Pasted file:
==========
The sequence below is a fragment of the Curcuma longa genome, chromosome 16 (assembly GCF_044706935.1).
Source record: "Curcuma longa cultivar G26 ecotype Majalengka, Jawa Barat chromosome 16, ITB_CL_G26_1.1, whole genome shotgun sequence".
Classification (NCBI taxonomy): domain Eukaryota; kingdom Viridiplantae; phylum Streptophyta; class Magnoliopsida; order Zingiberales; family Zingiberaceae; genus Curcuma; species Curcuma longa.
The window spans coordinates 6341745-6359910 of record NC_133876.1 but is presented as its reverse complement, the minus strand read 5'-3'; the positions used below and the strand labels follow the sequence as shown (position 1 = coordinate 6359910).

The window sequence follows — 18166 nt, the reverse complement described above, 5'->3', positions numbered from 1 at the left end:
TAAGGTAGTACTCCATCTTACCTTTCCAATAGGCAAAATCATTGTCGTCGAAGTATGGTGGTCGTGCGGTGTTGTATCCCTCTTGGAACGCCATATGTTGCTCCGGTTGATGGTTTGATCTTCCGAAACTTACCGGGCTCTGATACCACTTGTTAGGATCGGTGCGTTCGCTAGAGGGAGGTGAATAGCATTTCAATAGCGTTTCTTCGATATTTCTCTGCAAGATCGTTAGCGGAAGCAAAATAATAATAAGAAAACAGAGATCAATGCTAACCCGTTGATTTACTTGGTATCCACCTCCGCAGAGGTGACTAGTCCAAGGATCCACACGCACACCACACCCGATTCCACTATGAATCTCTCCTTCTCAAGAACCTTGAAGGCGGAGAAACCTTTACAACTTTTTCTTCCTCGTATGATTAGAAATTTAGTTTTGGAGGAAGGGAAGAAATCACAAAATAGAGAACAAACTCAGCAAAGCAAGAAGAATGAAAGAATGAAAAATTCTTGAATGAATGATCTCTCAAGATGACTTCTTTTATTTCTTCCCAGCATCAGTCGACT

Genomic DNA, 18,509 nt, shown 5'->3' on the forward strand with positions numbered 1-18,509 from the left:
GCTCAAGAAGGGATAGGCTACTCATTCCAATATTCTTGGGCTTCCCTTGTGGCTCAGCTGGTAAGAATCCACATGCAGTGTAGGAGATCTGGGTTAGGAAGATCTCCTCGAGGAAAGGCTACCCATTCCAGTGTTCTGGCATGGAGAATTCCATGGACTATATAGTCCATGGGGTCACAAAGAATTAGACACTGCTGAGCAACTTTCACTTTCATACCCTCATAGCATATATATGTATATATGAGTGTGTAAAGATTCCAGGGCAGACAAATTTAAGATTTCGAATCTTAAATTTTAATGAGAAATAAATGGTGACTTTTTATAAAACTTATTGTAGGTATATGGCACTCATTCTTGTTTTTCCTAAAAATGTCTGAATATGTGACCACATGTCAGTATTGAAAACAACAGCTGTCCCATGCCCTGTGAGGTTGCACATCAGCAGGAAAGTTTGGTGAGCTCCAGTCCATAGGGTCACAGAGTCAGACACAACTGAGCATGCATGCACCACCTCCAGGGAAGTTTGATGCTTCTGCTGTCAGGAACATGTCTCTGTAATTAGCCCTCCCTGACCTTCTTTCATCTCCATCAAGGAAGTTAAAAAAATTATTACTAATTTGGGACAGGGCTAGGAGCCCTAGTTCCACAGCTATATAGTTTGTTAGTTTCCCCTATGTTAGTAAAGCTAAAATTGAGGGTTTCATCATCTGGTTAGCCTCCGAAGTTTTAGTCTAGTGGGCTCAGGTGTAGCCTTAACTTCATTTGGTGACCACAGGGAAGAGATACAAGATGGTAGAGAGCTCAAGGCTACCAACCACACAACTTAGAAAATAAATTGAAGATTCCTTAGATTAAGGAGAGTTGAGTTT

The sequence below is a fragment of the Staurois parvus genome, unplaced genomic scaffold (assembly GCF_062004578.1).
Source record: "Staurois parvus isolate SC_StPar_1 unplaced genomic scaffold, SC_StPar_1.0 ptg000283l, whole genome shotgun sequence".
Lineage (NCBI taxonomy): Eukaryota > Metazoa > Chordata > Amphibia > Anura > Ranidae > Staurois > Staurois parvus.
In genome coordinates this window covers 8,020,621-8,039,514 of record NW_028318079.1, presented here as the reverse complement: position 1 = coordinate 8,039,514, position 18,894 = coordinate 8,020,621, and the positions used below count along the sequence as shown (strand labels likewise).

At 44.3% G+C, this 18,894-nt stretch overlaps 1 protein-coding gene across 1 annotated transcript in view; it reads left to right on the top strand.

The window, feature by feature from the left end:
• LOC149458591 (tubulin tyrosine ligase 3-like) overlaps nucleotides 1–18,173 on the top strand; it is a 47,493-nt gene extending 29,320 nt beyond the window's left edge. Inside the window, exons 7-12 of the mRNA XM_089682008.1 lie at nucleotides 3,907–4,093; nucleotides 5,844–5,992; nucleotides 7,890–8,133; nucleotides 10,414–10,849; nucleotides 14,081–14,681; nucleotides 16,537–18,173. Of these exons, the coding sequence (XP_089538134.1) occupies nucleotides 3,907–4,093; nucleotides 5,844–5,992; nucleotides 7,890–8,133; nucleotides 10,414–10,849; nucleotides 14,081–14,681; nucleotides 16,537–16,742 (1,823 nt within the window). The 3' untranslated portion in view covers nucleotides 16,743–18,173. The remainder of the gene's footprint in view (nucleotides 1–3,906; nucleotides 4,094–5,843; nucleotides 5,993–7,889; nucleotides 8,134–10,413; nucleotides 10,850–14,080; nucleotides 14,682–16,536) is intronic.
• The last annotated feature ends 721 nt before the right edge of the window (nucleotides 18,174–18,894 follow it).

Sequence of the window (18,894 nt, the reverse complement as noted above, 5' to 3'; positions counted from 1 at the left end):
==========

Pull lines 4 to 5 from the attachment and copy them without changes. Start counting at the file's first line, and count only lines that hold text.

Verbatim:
The window spans coordinates 6341745-6359910 of record NC_133876.1 but is presented as its reverse complement, the minus strand read 5'-3'; the positions used below and the strand labels follow the sequence as shown (position 1 = coordinate 6359910).

The window sequence follows — 18166 nt, the reverse complement described above, 5'->3', positions numbered from 1 at the left end: